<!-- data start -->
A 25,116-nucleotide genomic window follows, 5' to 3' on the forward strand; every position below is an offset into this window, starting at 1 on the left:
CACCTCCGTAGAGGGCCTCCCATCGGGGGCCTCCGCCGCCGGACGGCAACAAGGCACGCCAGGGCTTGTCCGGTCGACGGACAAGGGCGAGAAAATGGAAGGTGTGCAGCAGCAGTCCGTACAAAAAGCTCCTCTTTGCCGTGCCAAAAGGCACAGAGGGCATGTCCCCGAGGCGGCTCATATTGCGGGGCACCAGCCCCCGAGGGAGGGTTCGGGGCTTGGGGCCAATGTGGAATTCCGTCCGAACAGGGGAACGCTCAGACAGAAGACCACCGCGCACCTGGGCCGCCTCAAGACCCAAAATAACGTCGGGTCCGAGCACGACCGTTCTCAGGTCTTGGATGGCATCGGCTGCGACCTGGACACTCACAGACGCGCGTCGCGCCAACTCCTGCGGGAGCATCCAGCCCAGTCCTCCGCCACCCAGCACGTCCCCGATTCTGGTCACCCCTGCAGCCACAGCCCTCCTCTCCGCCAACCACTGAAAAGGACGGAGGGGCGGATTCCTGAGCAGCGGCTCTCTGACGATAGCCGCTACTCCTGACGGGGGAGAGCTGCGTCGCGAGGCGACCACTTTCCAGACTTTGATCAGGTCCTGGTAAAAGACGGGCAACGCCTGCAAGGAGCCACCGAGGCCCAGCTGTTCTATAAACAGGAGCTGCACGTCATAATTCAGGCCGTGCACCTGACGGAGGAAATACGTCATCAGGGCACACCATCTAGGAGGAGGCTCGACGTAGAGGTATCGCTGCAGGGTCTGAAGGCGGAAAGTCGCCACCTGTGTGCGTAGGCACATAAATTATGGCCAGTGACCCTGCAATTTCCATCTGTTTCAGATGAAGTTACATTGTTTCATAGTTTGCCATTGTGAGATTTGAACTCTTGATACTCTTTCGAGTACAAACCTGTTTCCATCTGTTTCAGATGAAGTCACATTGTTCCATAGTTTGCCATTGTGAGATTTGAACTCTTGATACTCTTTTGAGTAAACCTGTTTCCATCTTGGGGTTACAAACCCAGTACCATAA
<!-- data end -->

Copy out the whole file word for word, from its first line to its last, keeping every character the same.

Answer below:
A 25,116-nucleotide genomic window follows, 5' to 3' on the forward strand; every position below is an offset into this window, starting at 1 on the left:
CACCTCCGTAGAGGGCCTCCCATCGGGGGCCTCCGCCGCCGGACGGCAACAAGGCACGCCAGGGCTTGTCCGGTCGACGGACAAGGGCGAGAAAATGGAAGGTGTGCAGCAGCAGTCCGTACAAAAAGCTCCTCTTTGCCGTGCCAAAAGGCACAGAGGGCATGTCCCCGAGGCGGCTCATATTGCGGGGCACCAGCCCCCGAGGGAGGGTTCGGGGCTTGGGGCCAATGTGGAATTCCGTCCGAACAGGGGAACGCTCAGACAGAAGACCACCGCGCACCTGGGCCGCCTCAAGACCCAAAATAACGTCGGGTCCGAGCACGACCGTTCTCAGGTCTTGGATGGCATCGGCTGCGACCTGGACACTCACAGACGCGCGTCGCGCCAACTCCTGCGGGAGCATCCAGCCCAGTCCTCCGCCACCCAGCACGTCCCCGATTCTGGTCACCCCTGCAGCCACAGCCCTCCTCTCCGCCAACCACTGAAAAGGACGGAGGGGCGGATTCCTGAGCAGCGGCTCTCTGACGATAGCCGCTACTCCTGACGGGGGAGAGCTGCGTCGCGAGGCGACCACTTTCCAGACTTTGATCAGGTCCTGGTAAAAGACGGGCAACGCCTGCAAGGAGCCACCGAGGCCCAGCTGTTCTATAAACAGGAGCTGCACGTCATAATTCAGGCCGTGCACCTGACGGAGGAAATACGTCATCAGGGCACACCATCTAGGAGGAGGCTCGACGTAGAGGTATCGCTGCAGGGTCTGAAGGCGGAAAGTCGCCACCTGTGTGCGTAGGCACATAAATTATGGCCAGTGACCCTGCAATTTCCATCTGTTTCAGATGAAGTTACATTGTTTCATAGTTTGCCATTGTGAGATTTGAACTCTTGATACTCTTTCGAGTACAAACCTGTTTCCATCTGTTTCAGATGAAGTCACATTGTTCCATAGTTTGCCATTGTGAGATTTGAACTCTTGATACTCTTTTGAGTAAACCTGTTTCCATCTTGGGGTTACAAACCCAGTACCATAA